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Young Children: What Should Parents Expect

It is truly remarkable what babies and young children can do. Little ones are learning, growing, and changing at an astonishing rate. However, because of what has been learned about children’s development, we know there are many things they are not yet capable of doing. When parents see their children’s rapid development, oftentimes we expect too much, when in reality, they are a “work in progress.”

Following is a list of things that children under the age of three are not yet capable of doing.

They cannot share: We all want our children to learn to share. However, because small children are incapable of putting themselves into another’s place, everything is “mine!” Make sure there are enough toys to go around and then try teaching your toddler to “take turns.” When they do, praise them with smiles and a “Thank you!” Hand the toy back and say, “Good sharing!” Instruct your child to say, “I’m not done.” Most children will allow the other child to have the toy when they are finished with it.

They cannot say, “I’m sorry” and mean it: This too requires the ability to understand how the other person feels. Empathy begins to develop around the ages of four or five. Before this, children believe everyone shares their viewpoint. Model as you talk through the situation.

They don’t truly understand right and wrong: Before the age of two children don’t understand the concept of cause and effect. In these early years, your toddler’s sense of right and wrong boils down to “this action helps me get what I want” = right, and “this action could get a negative response” = wrong. Encourage your child with lots of support and coaching.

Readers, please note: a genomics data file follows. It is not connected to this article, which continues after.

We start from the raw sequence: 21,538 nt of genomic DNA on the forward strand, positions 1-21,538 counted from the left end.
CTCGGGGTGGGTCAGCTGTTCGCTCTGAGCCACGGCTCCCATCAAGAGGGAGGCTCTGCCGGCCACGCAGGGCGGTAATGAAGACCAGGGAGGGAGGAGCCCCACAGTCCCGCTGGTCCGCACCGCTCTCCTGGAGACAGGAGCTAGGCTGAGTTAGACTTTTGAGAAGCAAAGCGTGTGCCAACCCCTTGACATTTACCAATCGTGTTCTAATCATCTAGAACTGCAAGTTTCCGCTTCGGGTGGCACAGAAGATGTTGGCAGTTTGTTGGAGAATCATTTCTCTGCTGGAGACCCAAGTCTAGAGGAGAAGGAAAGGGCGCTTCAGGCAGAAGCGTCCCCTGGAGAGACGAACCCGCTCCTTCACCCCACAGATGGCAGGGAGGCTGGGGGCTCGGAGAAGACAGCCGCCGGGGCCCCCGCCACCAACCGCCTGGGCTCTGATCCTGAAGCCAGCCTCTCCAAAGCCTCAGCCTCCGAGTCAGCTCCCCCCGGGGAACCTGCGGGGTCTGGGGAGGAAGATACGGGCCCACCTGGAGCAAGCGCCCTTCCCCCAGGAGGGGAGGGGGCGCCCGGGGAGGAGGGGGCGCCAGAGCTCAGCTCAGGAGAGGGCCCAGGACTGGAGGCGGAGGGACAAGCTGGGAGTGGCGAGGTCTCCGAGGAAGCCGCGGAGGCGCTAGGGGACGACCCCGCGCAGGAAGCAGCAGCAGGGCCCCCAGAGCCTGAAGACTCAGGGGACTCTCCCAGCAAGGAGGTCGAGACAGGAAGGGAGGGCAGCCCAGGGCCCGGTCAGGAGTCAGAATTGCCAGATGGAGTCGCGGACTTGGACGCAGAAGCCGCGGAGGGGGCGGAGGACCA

They cannot focus on more than one task at a time: Because of their limited brain development, giving your little ones a series of instructions just confuses them. They will usually remember the last thing you said, or the request that matters most to them. Help them succeed by asking them to do one thing at a time. This will enable them to build confidence and the desire to please.

They cannot understand negative commands: Tell them what you want them to do, not what you don’t want them to do. Instead of “Don’t be so loud!” Try, “Use your inside voice, please.” And then model what an inside voice sounds like.

They can’t tell fantasy from reality: Bad dreams and monsters are as real as things that actually happen. Don’t make light of your child’s fears. They are very real to them. There is no certain age that all children know what’s real and what isn’t. It depends a great deal on their knowledge and experiences. Research suggests that active role-playing may lead children to acquire an earlier and more sophisticated understanding of fantasy and reality. So play away!

They can’t remember what you told them: Small children have short attention spans, and only remember what matters most to them. Therefore, your instructions are quickly forgotten. It can be very frustrating to repeat yourself continually. However, most children need to hear a rule or request 10-20 times before it is fully comprehended. So take a deep breath and remind them once again, balls are for throwing outside.

They cannot wait or sit still for very long: Young children have a nervous system and muscles that tell them to move. Add that to their short attention spans, and you have a child who may appear impatient. Work on this by delaying your responses just a bit. When they ask for a treat, say, “Just a moment please.” When they manage to wait without protest, say, “That was good waiting, thank you!”- then follow-through as you said thus building a trusting relationship.

Remember, all children grow and develop at different rates. With patience, practice, and consistency we can help our little ones develop the necessary skills they need to succeed!

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